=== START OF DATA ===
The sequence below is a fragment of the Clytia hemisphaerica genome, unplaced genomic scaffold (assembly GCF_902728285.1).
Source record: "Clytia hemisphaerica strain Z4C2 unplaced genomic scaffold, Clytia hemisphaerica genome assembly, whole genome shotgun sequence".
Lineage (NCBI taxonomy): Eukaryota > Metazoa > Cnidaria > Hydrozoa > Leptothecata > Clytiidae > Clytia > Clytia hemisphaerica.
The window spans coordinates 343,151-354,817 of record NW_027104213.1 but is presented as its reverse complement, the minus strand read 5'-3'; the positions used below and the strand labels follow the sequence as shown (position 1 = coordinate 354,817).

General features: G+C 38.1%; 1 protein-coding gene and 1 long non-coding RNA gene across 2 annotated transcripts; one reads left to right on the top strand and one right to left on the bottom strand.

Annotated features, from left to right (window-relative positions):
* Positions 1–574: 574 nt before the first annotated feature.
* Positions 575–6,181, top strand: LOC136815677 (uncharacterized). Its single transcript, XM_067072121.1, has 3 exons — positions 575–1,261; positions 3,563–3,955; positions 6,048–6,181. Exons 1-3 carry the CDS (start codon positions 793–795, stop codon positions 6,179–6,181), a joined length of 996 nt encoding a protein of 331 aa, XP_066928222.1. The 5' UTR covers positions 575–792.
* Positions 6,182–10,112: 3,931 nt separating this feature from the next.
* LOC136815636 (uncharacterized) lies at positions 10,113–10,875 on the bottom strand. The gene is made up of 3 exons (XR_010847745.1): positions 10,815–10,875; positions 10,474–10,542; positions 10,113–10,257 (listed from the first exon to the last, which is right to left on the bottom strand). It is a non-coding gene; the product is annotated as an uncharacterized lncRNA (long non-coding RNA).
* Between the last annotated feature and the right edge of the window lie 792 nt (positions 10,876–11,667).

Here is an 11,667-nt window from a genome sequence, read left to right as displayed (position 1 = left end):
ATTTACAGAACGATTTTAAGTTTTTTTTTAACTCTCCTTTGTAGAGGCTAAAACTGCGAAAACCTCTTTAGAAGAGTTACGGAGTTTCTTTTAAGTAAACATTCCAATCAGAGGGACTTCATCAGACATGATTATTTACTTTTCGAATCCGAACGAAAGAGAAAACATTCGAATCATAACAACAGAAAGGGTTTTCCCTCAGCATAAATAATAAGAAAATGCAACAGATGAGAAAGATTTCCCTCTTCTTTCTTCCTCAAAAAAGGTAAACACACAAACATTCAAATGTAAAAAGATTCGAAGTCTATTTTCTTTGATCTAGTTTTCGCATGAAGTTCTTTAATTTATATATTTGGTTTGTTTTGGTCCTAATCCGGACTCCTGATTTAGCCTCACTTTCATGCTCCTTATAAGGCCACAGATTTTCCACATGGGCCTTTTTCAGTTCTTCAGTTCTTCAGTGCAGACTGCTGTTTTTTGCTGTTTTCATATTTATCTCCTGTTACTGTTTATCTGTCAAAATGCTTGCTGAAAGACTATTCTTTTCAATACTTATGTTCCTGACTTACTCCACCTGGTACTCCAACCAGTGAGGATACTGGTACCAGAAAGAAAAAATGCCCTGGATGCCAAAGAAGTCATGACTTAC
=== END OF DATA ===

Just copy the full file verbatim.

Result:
The sequence below is a fragment of the Clytia hemisphaerica genome, unplaced genomic scaffold (assembly GCF_902728285.1).
Source record: "Clytia hemisphaerica strain Z4C2 unplaced genomic scaffold, Clytia hemisphaerica genome assembly, whole genome shotgun sequence".
Lineage (NCBI taxonomy): Eukaryota > Metazoa > Cnidaria > Hydrozoa > Leptothecata > Clytiidae > Clytia > Clytia hemisphaerica.
The window spans coordinates 343,151-354,817 of record NW_027104213.1 but is presented as its reverse complement, the minus strand read 5'-3'; the positions used below and the strand labels follow the sequence as shown (position 1 = coordinate 354,817).

General features: G+C 38.1%; 1 protein-coding gene and 1 long non-coding RNA gene across 2 annotated transcripts; one reads left to right on the top strand and one right to left on the bottom strand.

Annotated features, from left to right (window-relative positions):
* Positions 1–574: 574 nt before the first annotated feature.
* Positions 575–6,181, top strand: LOC136815677 (uncharacterized). Its single transcript, XM_067072121.1, has 3 exons — positions 575–1,261; positions 3,563–3,955; positions 6,048–6,181. Exons 1-3 carry the CDS (start codon positions 793–795, stop codon positions 6,179–6,181), a joined length of 996 nt encoding a protein of 331 aa, XP_066928222.1. The 5' UTR covers positions 575–792.
* Positions 6,182–10,112: 3,931 nt separating this feature from the next.
* LOC136815636 (uncharacterized) lies at positions 10,113–10,875 on the bottom strand. The gene is made up of 3 exons (XR_010847745.1): positions 10,815–10,875; positions 10,474–10,542; positions 10,113–10,257 (listed from the first exon to the last, which is right to left on the bottom strand). It is a non-coding gene; the product is annotated as an uncharacterized lncRNA (long non-coding RNA).
* Between the last annotated feature and the right edge of the window lie 792 nt (positions 10,876–11,667).

Here is an 11,667-nt window from a genome sequence, read left to right as displayed (position 1 = left end):
ATTTACAGAACGATTTTAAGTTTTTTTTTAACTCTCCTTTGTAGAGGCTAAAACTGCGAAAACCTCTTTAGAAGAGTTACGGAGTTTCTTTTAAGTAAACATTCCAATCAGAGGGACTTCATCAGACATGATTATTTACTTTTCGAATCCGAACGAAAGAGAAAACATTCGAATCATAACAACAGAAAGGGTTTTCCCTCAGCATAAATAATAAGAAAATGCAACAGATGAGAAAGATTTCCCTCTTCTTTCTTCCTCAAAAAAGGTAAACACACAAACATTCAAATGTAAAAAGATTCGAAGTCTATTTTCTTTGATCTAGTTTTCGCATGAAGTTCTTTAATTTATATATTTGGTTTGTTTTGGTCCTAATCCGGACTCCTGATTTAGCCTCACTTTCATGCTCCTTATAAGGCCACAGATTTTCCACATGGGCCTTTTTCAGTTCTTCAGTTCTTCAGTGCAGACTGCTGTTTTTTGCTGTTTTCATATTTATCTCCTGTTACTGTTTATCTGTCAAAATGCTTGCTGAAAGACTATTCTTTTCAATACTTATGTTCCTGACTTACTCCACCTGGTACTCCAACCAGTGAGGATACTGGTACCAGAAAGAAAAAATGCCCTGGATGCCAAAGAAGTCATGACTTAC